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The Church of England and the Expansion of the Settler Empire, c. 1790–1860
Author: Joseph Hardwick

When members of that oft-maligned institution, the Anglican Church – the 'Tory Party at prayer' – encountered the far-flung settler empire, they found it a strange and intimidating place. Anglicanism's conservative credentials seemed to have little place in developing colonies; its established status, secure in England, would crumble in Ireland and was destined never to be adopted in the 'White Dominions'. By 1850, however, a global ‘Anglican Communion’ was taking shape. This book explains why Anglican clergymen started to feel at home in the empire. Between 1790 and 1860 the Church of England put in place structures that enabled it to sustain a common institutional structure and common set of beliefs across a rapidly-expanding ‘British world’. Though Church expansion was far from being a regulated and coordinated affair, the book argues that churchmen did find ways to accommodate Anglicans of different ethnic backgrounds and party attachments in a single broad-based ‘national’ colonial Church. The book details the array of institutions, voluntary societies and inter-colonial networks that furnished the men and money that facilitated Church expansion; it also sheds light on how this institutional context contributed to the formation of colonial Churches with distinctive features and identities. The colonial Church that is presented in this book will be of interest to more than just scholars and students of religious and Church history. The book shows how the colonial Church played a vital role in the formation of political publics and ethnic communities in a settler empire that was being remoulded by the advent of mass migration, democracy and the separation of Church and state.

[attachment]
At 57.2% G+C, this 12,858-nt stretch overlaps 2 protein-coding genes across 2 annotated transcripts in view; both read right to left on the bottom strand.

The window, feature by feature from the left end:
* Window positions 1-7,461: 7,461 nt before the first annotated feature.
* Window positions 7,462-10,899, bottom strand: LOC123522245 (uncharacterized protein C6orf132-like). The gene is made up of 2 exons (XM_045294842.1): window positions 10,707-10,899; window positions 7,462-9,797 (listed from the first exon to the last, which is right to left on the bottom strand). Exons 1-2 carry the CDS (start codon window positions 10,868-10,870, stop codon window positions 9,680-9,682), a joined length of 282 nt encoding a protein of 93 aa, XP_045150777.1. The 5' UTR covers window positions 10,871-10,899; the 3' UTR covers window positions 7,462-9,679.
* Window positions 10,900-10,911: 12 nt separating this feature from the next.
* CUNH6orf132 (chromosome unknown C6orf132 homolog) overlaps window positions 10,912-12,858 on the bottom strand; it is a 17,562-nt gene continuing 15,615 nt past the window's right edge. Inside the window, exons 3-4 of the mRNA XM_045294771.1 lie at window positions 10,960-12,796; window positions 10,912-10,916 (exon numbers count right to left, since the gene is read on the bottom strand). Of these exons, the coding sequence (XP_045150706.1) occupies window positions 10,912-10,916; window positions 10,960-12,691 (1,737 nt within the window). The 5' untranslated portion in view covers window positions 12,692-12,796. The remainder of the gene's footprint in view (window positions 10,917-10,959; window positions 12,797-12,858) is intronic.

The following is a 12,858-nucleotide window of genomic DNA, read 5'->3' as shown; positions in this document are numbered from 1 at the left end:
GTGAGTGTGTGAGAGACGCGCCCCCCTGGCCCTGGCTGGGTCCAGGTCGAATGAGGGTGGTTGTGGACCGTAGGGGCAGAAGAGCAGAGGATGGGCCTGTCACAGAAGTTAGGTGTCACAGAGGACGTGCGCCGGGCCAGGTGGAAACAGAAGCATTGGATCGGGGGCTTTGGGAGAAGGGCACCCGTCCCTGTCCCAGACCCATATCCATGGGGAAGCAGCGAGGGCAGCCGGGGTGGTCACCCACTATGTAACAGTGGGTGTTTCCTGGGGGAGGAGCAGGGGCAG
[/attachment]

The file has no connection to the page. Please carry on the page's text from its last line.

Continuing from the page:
Norman Bonney

MUP FINAL PROOF – <STAGE>, 08/03/2013, SPi 7 UK state Anglican multifaithism and the Protestant monarchy While considered by many to be a ‘broad church’, the Anglicanism that provides the basis of the UK state religion is a narrow formulation within the context of the total span of Christianity and the global diversity of religious and related belief. UK monarchs have constantly been aware, at least in the last century or more, as has been shown, of the tension between the narrow and exclusive religious doctrines and rituals which legitimate their reign and

in Monarchy, religion and the state
Suzanne Cole

Following an extended period of neglect, the early 1840s saw a dramatic revival of interest in English church music and its history, which coincided with the period of heightened religious sensitivity between the publication of Newman‘s Tract 90 in early 1841 and his conversion to Roman Catholicism in October 1845. This article examines the activities and writings of three men who made important contributions to the reformation of the music of the English church that took place at this time: Rev. Frederick Oakeley; Rev. John Jebb and the painter William Dyce. It pays particular attention to the relationship between their beliefs about and attitudes towards the English Reformation and their musical activities, and argues that such important works as Jebb‘s monumental Choral Service of the United Church of England and Ireland (1843) are best understood in the context of the religious and ecclesiological debates that were raging at that time.

Bulletin of the John Rylands Library
Bulletin of the John Rylands Library
Alan Ford